Based on hundreds of research studies on the effectiveness of psychotherapy for treating anger, approximately 75% of those in therapyimproved from anger management treatment. Specific therapies studied include cognitive behavioral therapy (CBT), in which clients identify unhealthy thought patterns and challenge faulty beliefs to change behaviors. Other promising therapies for treating anger are family therapy and psychodynamic therapy.

The Benefits of Online Therapy

As discussed above, therapy with a licensed therapist can help treat anger. Butin today’s busy world, it can behard to find the time to attend in-person sessions. This is where online therapy comes in. You can access BetterHelp’s platform from the comfort and privacy of your own home. In addition, online therapy offers lower pricing than in-person therapy because online therapists don’t have to pay for costs like renting an office.BetterHelp’s licensed therapists have helped people with anger management. Read below for some reviews of BetterHelp therapists from people experiencing similar issues.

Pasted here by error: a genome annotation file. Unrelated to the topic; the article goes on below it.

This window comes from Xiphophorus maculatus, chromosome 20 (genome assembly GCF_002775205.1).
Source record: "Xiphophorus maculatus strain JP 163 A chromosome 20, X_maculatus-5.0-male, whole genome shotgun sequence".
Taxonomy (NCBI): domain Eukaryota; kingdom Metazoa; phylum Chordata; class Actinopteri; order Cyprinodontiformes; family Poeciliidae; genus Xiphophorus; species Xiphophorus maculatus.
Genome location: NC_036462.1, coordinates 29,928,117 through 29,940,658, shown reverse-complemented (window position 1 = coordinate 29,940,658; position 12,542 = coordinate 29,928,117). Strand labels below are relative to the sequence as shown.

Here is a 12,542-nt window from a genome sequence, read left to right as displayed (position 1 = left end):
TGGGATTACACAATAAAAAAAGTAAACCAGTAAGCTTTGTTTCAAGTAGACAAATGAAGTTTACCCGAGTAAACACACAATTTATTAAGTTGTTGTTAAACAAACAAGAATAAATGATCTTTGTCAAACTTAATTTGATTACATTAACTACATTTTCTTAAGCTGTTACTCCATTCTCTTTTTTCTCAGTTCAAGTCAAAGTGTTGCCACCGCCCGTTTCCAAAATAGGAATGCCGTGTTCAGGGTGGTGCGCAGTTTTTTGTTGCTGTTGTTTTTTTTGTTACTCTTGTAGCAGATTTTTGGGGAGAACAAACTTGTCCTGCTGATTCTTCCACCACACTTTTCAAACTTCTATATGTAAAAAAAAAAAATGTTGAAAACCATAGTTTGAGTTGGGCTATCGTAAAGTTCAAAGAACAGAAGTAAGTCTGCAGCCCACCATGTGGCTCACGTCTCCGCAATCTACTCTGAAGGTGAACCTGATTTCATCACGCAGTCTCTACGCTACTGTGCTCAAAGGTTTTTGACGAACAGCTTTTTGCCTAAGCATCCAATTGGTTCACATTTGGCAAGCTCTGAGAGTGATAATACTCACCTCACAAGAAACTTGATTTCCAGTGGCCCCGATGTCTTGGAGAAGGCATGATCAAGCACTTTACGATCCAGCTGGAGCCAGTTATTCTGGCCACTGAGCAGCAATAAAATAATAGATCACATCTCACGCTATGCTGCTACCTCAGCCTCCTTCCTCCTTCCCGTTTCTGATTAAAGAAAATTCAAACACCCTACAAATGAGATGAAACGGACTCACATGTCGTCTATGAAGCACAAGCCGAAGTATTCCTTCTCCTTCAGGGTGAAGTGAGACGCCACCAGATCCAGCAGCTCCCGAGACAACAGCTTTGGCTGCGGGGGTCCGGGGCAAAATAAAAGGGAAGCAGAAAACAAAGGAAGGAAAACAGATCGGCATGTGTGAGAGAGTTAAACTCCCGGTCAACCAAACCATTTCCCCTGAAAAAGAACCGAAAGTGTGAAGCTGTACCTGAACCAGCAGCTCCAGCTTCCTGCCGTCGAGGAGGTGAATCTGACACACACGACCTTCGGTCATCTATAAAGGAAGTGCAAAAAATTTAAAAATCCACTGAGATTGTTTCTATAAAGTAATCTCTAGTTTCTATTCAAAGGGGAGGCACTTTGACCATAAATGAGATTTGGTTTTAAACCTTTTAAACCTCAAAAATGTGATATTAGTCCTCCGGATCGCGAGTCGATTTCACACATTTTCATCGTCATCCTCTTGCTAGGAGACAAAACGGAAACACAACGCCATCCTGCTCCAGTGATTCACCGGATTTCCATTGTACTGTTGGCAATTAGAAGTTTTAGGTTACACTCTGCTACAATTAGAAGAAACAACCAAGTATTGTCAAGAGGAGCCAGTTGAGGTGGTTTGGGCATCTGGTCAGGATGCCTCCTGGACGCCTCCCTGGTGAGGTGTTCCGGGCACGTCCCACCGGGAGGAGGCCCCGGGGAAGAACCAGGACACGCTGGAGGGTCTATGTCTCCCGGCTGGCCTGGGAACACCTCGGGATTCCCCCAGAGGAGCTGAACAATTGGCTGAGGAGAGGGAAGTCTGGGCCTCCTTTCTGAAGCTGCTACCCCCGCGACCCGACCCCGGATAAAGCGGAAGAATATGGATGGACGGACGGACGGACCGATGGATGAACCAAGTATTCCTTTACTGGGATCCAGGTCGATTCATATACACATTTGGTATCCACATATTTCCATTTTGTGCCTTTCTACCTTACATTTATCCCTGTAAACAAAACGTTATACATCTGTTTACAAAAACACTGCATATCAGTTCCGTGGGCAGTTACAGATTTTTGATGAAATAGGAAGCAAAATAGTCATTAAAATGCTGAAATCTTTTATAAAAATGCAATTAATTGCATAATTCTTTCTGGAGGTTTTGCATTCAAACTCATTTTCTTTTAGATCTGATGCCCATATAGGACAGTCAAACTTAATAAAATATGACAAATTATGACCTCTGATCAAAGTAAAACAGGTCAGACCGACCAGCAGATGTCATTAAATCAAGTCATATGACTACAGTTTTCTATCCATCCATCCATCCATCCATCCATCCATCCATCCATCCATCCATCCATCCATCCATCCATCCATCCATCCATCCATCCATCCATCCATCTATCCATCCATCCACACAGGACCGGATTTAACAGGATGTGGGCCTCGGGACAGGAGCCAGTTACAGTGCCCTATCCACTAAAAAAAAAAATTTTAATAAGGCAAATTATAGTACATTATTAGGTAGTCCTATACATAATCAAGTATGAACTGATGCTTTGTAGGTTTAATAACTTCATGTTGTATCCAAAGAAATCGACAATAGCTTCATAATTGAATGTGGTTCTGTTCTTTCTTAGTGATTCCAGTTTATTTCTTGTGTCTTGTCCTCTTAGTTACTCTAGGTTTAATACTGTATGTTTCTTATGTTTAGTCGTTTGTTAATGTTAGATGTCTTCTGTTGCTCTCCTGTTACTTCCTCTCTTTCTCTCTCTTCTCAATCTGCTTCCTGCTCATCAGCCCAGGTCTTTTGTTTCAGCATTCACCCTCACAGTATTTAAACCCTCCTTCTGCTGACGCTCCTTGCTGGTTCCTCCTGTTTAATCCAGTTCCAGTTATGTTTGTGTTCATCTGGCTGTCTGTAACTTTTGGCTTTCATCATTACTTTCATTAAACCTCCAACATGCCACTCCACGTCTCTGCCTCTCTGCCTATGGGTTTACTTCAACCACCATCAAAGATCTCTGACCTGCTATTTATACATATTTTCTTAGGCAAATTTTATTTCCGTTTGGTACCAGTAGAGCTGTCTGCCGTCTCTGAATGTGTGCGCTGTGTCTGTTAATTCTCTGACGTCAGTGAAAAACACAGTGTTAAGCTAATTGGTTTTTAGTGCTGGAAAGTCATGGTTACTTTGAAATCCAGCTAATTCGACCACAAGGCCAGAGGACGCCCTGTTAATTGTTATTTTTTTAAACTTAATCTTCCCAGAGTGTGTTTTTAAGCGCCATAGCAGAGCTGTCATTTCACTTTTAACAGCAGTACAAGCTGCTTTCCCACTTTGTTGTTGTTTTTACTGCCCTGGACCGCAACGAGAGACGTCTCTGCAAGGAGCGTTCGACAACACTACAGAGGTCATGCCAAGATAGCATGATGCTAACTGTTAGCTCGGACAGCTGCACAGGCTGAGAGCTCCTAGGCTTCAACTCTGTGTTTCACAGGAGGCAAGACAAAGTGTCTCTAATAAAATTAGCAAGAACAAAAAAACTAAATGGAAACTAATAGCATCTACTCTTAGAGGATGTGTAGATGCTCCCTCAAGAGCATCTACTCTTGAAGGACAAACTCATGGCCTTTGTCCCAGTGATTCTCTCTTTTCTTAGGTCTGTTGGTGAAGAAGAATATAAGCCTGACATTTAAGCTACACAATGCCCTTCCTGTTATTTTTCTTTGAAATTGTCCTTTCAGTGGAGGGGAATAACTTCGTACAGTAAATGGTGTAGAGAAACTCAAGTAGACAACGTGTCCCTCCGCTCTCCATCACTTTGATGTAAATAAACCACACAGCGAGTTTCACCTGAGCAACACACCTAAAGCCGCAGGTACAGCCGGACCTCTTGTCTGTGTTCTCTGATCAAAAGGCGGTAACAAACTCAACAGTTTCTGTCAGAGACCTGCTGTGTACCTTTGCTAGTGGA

Counselor Reviews

“Allise was perfect for me. She is kind, genuine, understanding, and extremely knowledgeable. She shared lots of methods with me to focus on positivity and self care. She never judged me or made me feel bad about my issues. 10/10 would highly recommend.”

https://www.betterhelp.com/allise-esquivel/